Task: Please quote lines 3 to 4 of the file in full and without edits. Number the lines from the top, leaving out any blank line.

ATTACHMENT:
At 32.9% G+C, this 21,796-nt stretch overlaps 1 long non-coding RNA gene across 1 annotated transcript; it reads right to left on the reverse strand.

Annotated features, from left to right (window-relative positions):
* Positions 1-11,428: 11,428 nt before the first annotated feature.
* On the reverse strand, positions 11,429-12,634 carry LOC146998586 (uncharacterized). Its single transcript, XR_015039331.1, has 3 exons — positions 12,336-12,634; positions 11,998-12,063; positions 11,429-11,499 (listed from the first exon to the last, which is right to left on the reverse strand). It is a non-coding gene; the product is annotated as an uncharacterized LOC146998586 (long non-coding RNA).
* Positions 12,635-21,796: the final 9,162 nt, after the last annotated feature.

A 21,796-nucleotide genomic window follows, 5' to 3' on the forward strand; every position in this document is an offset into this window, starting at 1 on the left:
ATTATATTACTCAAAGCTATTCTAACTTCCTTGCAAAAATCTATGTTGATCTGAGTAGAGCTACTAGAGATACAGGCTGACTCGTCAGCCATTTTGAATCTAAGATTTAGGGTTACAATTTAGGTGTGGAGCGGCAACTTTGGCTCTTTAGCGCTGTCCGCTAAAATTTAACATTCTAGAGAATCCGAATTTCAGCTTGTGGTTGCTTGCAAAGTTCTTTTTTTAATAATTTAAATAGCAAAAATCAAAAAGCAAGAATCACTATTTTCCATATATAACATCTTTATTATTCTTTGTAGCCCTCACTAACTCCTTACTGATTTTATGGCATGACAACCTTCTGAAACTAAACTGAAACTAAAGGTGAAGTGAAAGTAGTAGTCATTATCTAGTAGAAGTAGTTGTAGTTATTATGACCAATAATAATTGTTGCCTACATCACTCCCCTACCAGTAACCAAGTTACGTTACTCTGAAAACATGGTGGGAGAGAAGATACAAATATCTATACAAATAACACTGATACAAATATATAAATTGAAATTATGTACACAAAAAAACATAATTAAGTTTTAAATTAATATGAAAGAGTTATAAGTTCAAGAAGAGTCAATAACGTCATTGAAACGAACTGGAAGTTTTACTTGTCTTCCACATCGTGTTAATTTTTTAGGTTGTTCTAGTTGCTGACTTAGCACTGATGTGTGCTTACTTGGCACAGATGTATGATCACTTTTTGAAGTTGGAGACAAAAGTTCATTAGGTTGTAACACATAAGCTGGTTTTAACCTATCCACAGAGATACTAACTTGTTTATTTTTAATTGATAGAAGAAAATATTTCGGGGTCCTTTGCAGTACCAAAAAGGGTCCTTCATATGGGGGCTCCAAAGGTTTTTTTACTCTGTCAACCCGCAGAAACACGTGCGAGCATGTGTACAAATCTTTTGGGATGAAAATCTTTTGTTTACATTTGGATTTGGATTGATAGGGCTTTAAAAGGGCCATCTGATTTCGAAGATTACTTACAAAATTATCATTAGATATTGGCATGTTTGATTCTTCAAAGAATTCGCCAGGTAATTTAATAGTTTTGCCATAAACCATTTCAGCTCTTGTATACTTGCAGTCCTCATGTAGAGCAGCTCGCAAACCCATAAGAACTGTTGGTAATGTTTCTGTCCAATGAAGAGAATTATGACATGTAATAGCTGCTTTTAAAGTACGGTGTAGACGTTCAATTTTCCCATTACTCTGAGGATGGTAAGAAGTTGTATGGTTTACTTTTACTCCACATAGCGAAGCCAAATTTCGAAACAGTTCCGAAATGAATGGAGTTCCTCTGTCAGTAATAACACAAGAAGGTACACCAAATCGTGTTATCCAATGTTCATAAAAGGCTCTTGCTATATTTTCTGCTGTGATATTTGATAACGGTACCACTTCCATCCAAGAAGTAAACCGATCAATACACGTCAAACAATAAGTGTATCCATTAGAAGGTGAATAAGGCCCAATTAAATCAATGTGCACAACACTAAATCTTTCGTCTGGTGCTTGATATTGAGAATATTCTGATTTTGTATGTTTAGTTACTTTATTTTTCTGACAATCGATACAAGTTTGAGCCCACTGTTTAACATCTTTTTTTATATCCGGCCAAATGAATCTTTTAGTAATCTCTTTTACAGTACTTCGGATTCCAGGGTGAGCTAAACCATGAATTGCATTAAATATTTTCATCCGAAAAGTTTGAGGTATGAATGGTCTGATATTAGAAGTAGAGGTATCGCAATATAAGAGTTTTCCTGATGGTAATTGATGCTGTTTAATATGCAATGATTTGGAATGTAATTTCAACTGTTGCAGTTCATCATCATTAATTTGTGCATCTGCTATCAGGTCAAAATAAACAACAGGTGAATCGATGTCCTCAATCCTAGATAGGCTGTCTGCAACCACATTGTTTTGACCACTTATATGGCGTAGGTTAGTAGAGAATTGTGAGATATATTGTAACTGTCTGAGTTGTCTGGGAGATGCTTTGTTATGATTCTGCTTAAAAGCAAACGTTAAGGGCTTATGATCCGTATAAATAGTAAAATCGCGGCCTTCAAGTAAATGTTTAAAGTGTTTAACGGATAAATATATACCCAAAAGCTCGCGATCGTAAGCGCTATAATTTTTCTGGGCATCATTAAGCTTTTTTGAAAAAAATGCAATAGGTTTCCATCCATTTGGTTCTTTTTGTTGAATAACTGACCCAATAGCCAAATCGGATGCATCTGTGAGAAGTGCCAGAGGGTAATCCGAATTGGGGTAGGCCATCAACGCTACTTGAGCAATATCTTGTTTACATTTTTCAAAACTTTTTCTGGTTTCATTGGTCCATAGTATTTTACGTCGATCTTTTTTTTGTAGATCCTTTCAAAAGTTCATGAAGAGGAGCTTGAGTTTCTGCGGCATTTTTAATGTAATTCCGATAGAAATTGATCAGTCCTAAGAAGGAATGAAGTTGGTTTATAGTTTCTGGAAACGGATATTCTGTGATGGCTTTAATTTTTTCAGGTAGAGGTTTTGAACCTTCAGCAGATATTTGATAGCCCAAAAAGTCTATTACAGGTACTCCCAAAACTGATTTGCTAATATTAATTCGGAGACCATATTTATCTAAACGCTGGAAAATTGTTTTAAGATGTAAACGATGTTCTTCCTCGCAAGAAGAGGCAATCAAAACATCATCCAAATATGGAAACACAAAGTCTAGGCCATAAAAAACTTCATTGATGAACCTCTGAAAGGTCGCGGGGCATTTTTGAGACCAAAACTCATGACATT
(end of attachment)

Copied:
* Positions 1-11,428: 11,428 nt before the first annotated feature.
* On the reverse strand, positions 11,429-12,634 carry LOC146998586 (uncharacterized). Its single transcript, XR_015039331.1, has 3 exons — positions 12,336-12,634; positions 11,998-12,063; positions 11,429-11,499 (listed from the first exon to the last, which is right to left on the reverse strand). It is a non-coding gene; the product is annotated as an uncharacterized LOC146998586 (long non-coding RNA).